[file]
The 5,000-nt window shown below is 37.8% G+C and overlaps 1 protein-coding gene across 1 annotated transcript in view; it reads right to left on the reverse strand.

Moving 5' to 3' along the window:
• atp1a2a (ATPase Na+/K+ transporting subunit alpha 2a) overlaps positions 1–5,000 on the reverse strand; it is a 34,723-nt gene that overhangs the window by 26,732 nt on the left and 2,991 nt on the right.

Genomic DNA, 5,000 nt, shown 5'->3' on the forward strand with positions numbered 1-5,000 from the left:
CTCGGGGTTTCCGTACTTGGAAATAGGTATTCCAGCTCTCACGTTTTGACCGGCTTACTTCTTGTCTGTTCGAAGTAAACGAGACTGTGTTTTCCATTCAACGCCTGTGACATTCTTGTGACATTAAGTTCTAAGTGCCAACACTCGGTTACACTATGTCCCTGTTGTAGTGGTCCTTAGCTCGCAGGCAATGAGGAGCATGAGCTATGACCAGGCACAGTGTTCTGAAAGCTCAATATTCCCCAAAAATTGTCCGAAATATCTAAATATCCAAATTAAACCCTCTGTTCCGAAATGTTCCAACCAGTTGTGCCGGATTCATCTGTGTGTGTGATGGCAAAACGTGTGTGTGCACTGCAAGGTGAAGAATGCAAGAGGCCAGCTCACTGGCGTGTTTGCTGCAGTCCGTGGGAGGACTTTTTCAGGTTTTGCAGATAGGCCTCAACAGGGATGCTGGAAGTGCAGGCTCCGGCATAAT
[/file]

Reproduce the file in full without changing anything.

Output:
The 5,000-nt window shown below is 37.8% G+C and overlaps 1 protein-coding gene across 1 annotated transcript in view; it reads right to left on the reverse strand.

Moving 5' to 3' along the window:
• atp1a2a (ATPase Na+/K+ transporting subunit alpha 2a) overlaps positions 1–5,000 on the reverse strand; it is a 34,723-nt gene that overhangs the window by 26,732 nt on the left and 2,991 nt on the right.

Genomic DNA, 5,000 nt, shown 5'->3' on the forward strand with positions numbered 1-5,000 from the left:
CTCGGGGTTTCCGTACTTGGAAATAGGTATTCCAGCTCTCACGTTTTGACCGGCTTACTTCTTGTCTGTTCGAAGTAAACGAGACTGTGTTTTCCATTCAACGCCTGTGACATTCTTGTGACATTAAGTTCTAAGTGCCAACACTCGGTTACACTATGTCCCTGTTGTAGTGGTCCTTAGCTCGCAGGCAATGAGGAGCATGAGCTATGACCAGGCACAGTGTTCTGAAAGCTCAATATTCCCCAAAAATTGTCCGAAATATCTAAATATCCAAATTAAACCCTCTGTTCCGAAATGTTCCAACCAGTTGTGCCGGATTCATCTGTGTGTGTGATGGCAAAACGTGTGTGTGCACTGCAAGGTGAAGAATGCAAGAGGCCAGCTCACTGGCGTGTTTGCTGCAGTCCGTGGGAGGACTTTTTCAGGTTTTGCAGATAGGCCTCAACAGGGATGCTGGAAGTGCAGGCTCCGGCATAAT